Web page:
3 Mistakes Writers Make When Writing Their First Draft

People love to hide their mistakes but as writers we need to talk about them because if you don't know what mistakes you're making you don't know the things you might be doing right now that are keeping you from finishing your novel.

As you all know, writing is a huge time investment and you always want to make the best use of your time. If you set out to write a novel you want to publish and are making one of the mistakes below, you could add weeks, months, or even years of unnecessary revision to the already lengthy writing process.

I hate to waste my time and I would hate it if you're wasting yours. So it’s probably worth a check – are you making one of the mistakes below?

Mistake #1: You don’t refine your story idea

I’ll let you in on a little secret – every story has been written before.

I mean it. Literally, any story you write has a version of that story that exists somewhere else in the world.

Even the most popular stories take ideas and inspiration from the stories and concepts written before them. Don’t believe me? Let’s do a little test:

Can you tell me what popular story involves a group of kids who are locked in an arena and forced to battle each other until only one living kid remains?

The answer that first comes to mind is probably The Hunger Games, a book that came out in 2008. But what I was really describing is a Japanese story called Battle Royale, originally a novel written by Koushun Takai in 1996 that was adapted into a movie in 2000.

Now Suzanne Collin didn’t steal the idea for people battling in arenas from Koushun Takai and Koushun Takai wasn't the first person to invent this concept. Gladiator games started in the Roman Republic – the concept of people fighting to the death in an arena has literally been around for centuries.

So why do hundreds of thousands of new books still come out every year when every story has already been told?

Because people find new and exciting ways to tell the story!

In 2008 Suzanne Collins took the gladiator concept and created an enthralling post-apocalyptic society around it. In 2015 New York Times Best-Selling author Victoria Aveyard took the gladiator concept and gave the fighters superpowers.

So the moral of the story is not put gladiators in your book.

The moral is to make sure you have a unique, interesting, and fresh story idea before you’re 300 pages into a novel people have already read before. You can do that right now with my step-by-step workbook. Find out more here!

Mistake #2: You get stuck and give up

If I had to guess, I would say every writer at some point has gotten stuck and given up on their stories. Even the most successful authors.

Writing is hard and when you’re in the middle of a story and you see no way out, it’s natural to want to quit.

But every story has to start somewhere and you can’t take the steps to make your novel better if you never actually finish it.

One of the best (and incredibly successful) examples of this is the author John Greene. In an interview he wrote:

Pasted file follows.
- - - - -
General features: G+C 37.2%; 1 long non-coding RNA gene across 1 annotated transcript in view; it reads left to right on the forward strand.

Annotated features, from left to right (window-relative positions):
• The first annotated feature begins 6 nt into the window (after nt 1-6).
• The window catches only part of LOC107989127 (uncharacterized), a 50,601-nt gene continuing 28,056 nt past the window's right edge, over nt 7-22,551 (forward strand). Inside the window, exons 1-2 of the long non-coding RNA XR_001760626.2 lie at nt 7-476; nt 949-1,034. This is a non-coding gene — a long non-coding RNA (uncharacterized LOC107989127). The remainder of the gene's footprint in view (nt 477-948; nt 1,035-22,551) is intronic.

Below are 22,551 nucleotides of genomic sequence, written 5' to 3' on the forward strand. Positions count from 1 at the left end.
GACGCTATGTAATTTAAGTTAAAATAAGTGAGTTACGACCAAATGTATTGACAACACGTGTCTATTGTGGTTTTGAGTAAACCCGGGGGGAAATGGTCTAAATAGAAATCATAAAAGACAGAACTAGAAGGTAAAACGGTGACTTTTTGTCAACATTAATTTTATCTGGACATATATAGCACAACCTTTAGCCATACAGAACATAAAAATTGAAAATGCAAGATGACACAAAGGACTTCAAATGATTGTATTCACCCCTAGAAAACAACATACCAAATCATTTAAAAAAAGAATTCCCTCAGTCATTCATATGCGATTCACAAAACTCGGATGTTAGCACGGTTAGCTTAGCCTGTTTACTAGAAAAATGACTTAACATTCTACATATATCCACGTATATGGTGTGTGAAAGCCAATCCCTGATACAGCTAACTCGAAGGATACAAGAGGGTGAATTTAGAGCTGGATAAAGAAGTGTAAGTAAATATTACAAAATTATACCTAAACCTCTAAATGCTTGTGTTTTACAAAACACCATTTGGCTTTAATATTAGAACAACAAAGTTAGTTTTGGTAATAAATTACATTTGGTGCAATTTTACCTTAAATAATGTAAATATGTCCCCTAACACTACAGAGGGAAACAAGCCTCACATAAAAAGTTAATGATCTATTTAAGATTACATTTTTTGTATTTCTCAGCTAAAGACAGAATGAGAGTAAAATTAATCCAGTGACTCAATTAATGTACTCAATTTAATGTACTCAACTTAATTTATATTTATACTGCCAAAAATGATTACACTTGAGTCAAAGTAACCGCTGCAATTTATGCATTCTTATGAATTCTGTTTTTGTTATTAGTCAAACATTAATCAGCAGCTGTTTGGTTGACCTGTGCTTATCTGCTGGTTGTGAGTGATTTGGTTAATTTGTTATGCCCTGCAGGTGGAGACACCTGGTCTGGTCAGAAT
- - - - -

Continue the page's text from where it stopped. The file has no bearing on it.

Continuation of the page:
I have a folder called Follies, which contains an impressive collection of abandoned stories…Something else about my Follies folder: It contains the final drafts of my novels Looking for Alaska, An Abundance of Katherines, and Paper Towns. They are follies, too—finished ones.

Whether you’re reading or writing, there is nothing magical about how you get from the middle of a book to the end of one. As Robert Frost put it, ‘The only way out is through.’ So here’s the pep part of my pep talk: Go spit in the face of our inevitable obsolescence and finish your @#$&ng novel.” –John Green

A lot of times writers can talk themselves out of finishing a great story because they think the writing process would be a lot easier if it was a story they were actually supposed to finish.

So don’t make this mistake—it’s probably the worst mistake you can make because it stalls your writing career!

Finishing your novel gives you something you can work with, and something that might be the next big thing.

Mistake #3: You try to do it alone

Have you ever heard the phrase “it takes a village to write a novel?”

The first time I heard that phrase it didn’t make sense to me because my writing process always involved me tucked away alone at my computer for weeks and weeks on end.

It wasn’t until I started connecting with other writers and seeking support and encouragement from family and friends that I realized how important community is when you’re taking on the impossible task of writing a book.

Grab the work of fiction nearest to you and turn to the acknowledgements in the back. I used to always skip the acknowledgements because honestly, I didn’t care. The story was over, I got what I paid for.

But now that I’ve gotten a little writing village of my own, I tear through the acknowledgements because I love to see who helped that author achieve his or her dreams.

It takes a village to finish your novel because you need support, guidance, and inspiration from other people to make it through the impossible task.

If you’re writing alone, you’re susceptible to all the doubt, perfectionism, and “give up now!” tendencies all writers have to struggle with.

When you have people in your writing village you have a constant support system that will help you from page 1 to publication.

So are you ready to stop making these mistakes?

Good, because that faster you learn to avoid these mistakes the faster you’ll achieve your writing goals.

My free video training, Your Page-Turning Plot, is designed to help you avoid these mistakes and learn everything you need to get a finished novel in your hands without the pitfalls most writers make.

If you're ready to hold a finished novel in your hands, click here to learn more and get my free video training today!

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